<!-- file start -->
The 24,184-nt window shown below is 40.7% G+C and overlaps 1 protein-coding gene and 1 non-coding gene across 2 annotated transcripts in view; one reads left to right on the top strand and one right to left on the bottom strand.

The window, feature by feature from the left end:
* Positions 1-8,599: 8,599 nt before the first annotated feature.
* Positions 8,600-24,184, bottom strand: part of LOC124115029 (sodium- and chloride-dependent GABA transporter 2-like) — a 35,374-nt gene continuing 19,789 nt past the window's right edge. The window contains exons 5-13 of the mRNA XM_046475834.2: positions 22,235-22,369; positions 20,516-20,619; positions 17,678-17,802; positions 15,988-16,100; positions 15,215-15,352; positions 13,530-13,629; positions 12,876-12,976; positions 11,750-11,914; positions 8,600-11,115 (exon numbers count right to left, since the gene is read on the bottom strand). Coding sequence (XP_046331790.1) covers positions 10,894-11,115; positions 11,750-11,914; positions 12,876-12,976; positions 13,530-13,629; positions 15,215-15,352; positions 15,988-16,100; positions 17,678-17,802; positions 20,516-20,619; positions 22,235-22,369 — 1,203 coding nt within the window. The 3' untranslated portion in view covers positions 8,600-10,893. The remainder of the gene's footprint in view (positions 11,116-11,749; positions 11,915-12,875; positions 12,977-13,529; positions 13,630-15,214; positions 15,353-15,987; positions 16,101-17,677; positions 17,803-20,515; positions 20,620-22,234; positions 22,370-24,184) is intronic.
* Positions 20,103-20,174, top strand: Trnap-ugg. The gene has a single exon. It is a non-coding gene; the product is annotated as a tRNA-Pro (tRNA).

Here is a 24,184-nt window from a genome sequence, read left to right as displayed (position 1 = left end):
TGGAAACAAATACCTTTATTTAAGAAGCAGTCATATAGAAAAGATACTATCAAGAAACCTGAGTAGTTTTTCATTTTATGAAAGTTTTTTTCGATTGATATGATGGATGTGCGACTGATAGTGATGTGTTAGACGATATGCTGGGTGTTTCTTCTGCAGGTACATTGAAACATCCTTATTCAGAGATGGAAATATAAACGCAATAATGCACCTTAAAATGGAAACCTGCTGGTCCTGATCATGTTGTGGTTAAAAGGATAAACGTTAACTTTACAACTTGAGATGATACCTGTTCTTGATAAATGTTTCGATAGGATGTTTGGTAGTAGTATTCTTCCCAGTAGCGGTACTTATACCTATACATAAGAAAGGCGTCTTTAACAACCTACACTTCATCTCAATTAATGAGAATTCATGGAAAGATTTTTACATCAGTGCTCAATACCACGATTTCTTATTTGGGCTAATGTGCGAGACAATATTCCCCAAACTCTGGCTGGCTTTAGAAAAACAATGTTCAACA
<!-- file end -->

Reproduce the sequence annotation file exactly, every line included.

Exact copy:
The 24,184-nt window shown below is 40.7% G+C and overlaps 1 protein-coding gene and 1 non-coding gene across 2 annotated transcripts in view; one reads left to right on the top strand and one right to left on the bottom strand.

The window, feature by feature from the left end:
* Positions 1-8,599: 8,599 nt before the first annotated feature.
* Positions 8,600-24,184, bottom strand: part of LOC124115029 (sodium- and chloride-dependent GABA transporter 2-like) — a 35,374-nt gene continuing 19,789 nt past the window's right edge. The window contains exons 5-13 of the mRNA XM_046475834.2: positions 22,235-22,369; positions 20,516-20,619; positions 17,678-17,802; positions 15,988-16,100; positions 15,215-15,352; positions 13,530-13,629; positions 12,876-12,976; positions 11,750-11,914; positions 8,600-11,115 (exon numbers count right to left, since the gene is read on the bottom strand). Coding sequence (XP_046331790.1) covers positions 10,894-11,115; positions 11,750-11,914; positions 12,876-12,976; positions 13,530-13,629; positions 15,215-15,352; positions 15,988-16,100; positions 17,678-17,802; positions 20,516-20,619; positions 22,235-22,369 — 1,203 coding nt within the window. The 3' untranslated portion in view covers positions 8,600-10,893. The remainder of the gene's footprint in view (positions 11,116-11,749; positions 11,915-12,875; positions 12,977-13,529; positions 13,630-15,214; positions 15,353-15,987; positions 16,101-17,677; positions 17,803-20,515; positions 20,620-22,234; positions 22,370-24,184) is intronic.
* Positions 20,103-20,174, top strand: Trnap-ugg. The gene has a single exon. It is a non-coding gene; the product is annotated as a tRNA-Pro (tRNA).

Here is a 24,184-nt window from a genome sequence, read left to right as displayed (position 1 = left end):
TGGAAACAAATACCTTTATTTAAGAAGCAGTCATATAGAAAAGATACTATCAAGAAACCTGAGTAGTTTTTCATTTTATGAAAGTTTTTTTCGATTGATATGATGGATGTGCGACTGATAGTGATGTGTTAGACGATATGCTGGGTGTTTCTTCTGCAGGTACATTGAAACATCCTTATTCAGAGATGGAAATATAAACGCAATAATGCACCTTAAAATGGAAACCTGCTGGTCCTGATCATGTTGTGGTTAAAAGGATAAACGTTAACTTTACAACTTGAGATGATACCTGTTCTTGATAAATGTTTCGATAGGATGTTTGGTAGTAGTATTCTTCCCAGTAGCGGTACTTATACCTATACATAAGAAAGGCGTCTTTAACAACCTACACTTCATCTCAATTAATGAGAATTCATGGAAAGATTTTTACATCAGTGCTCAATACCACGATTTCTTATTTGGGCTAATGTGCGAGACAATATTCCCCAAACTCTGGCTGGCTTTAGAAAAACAATGTTCAACA